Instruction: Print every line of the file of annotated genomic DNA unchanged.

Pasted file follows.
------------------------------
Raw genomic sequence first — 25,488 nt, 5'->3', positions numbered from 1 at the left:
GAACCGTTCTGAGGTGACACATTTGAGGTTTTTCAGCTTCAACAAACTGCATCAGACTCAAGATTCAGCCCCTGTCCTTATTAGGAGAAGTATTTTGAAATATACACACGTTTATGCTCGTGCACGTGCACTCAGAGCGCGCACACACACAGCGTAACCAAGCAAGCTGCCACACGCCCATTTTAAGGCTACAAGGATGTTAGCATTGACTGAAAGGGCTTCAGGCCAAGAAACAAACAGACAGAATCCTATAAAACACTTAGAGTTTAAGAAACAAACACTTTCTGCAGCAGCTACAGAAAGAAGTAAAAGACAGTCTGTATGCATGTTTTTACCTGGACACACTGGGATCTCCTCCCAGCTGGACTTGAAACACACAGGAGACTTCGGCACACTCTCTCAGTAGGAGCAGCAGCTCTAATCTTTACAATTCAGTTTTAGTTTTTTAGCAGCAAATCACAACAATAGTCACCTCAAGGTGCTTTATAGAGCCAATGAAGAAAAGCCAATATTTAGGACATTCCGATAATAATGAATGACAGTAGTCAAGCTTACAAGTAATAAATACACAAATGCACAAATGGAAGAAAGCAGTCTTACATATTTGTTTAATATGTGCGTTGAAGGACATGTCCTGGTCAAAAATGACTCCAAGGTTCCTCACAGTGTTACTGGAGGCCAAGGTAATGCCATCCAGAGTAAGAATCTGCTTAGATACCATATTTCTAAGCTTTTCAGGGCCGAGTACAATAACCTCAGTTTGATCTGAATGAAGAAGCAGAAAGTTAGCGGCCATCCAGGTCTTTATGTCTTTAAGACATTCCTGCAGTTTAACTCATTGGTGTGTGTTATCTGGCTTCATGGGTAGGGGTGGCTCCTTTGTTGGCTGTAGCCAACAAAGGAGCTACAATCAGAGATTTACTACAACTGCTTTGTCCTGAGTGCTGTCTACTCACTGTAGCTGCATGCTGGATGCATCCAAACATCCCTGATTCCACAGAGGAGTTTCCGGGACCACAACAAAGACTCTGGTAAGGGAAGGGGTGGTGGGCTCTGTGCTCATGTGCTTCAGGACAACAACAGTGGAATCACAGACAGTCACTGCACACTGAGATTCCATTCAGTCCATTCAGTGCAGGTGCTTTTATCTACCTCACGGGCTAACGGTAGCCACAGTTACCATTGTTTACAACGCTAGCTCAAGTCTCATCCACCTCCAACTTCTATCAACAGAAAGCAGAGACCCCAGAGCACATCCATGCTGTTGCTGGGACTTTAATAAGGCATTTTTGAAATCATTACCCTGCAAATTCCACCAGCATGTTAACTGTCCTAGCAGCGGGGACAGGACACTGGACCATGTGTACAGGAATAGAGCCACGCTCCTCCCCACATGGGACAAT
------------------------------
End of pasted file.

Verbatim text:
Raw genomic sequence first — 25,488 nt, 5'->3', positions numbered from 1 at the left:
GAACCGTTCTGAGGTGACACATTTGAGGTTTTTCAGCTTCAACAAACTGCATCAGACTCAAGATTCAGCCCCTGTCCTTATTAGGAGAAGTATTTTGAAATATACACACGTTTATGCTCGTGCACGTGCACTCAGAGCGCGCACACACACAGCGTAACCAAGCAAGCTGCCACACGCCCATTTTAAGGCTACAAGGATGTTAGCATTGACTGAAAGGGCTTCAGGCCAAGAAACAAACAGACAGAATCCTATAAAACACTTAGAGTTTAAGAAACAAACACTTTCTGCAGCAGCTACAGAAAGAAGTAAAAGACAGTCTGTATGCATGTTTTTACCTGGACACACTGGGATCTCCTCCCAGCTGGACTTGAAACACACAGGAGACTTCGGCACACTCTCTCAGTAGGAGCAGCAGCTCTAATCTTTACAATTCAGTTTTAGTTTTTTAGCAGCAAATCACAACAATAGTCACCTCAAGGTGCTTTATAGAGCCAATGAAGAAAAGCCAATATTTAGGACATTCCGATAATAATGAATGACAGTAGTCAAGCTTACAAGTAATAAATACACAAATGCACAAATGGAAGAAAGCAGTCTTACATATTTGTTTAATATGTGCGTTGAAGGACATGTCCTGGTCAAAAATGACTCCAAGGTTCCTCACAGTGTTACTGGAGGCCAAGGTAATGCCATCCAGAGTAAGAATCTGCTTAGATACCATATTTCTAAGCTTTTCAGGGCCGAGTACAATAACCTCAGTTTGATCTGAATGAAGAAGCAGAAAGTTAGCGGCCATCCAGGTCTTTATGTCTTTAAGACATTCCTGCAGTTTAACTCATTGGTGTGTGTTATCTGGCTTCATGGGTAGGGGTGGCTCCTTTGTTGGCTGTAGCCAACAAAGGAGCTACAATCAGAGATTTACTACAACTGCTTTGTCCTGAGTGCTGTCTACTCACTGTAGCTGCATGCTGGATGCATCCAAACATCCCTGATTCCACAGAGGAGTTTCCGGGACCACAACAAAGACTCTGGTAAGGGAAGGGGTGGTGGGCTCTGTGCTCATGTGCTTCAGGACAACAACAGTGGAATCACAGACAGTCACTGCACACTGAGATTCCATTCAGTCCATTCAGTGCAGGTGCTTTTATCTACCTCACGGGCTAACGGTAGCCACAGTTACCATTGTTTACAACGCTAGCTCAAGTCTCATCCACCTCCAACTTCTATCAACAGAAAGCAGAGACCCCAGAGCACATCCATGCTGTTGCTGGGACTTTAATAAGGCATTTTTGAAATCATTACCCTGCAAATTCCACCAGCATGTTAACTGTCCTAGCAGCGGGGACAGGACACTGGACCATGTGTACAGGAATAGAGCCACGCTCCTCCCCACATGGGACAAT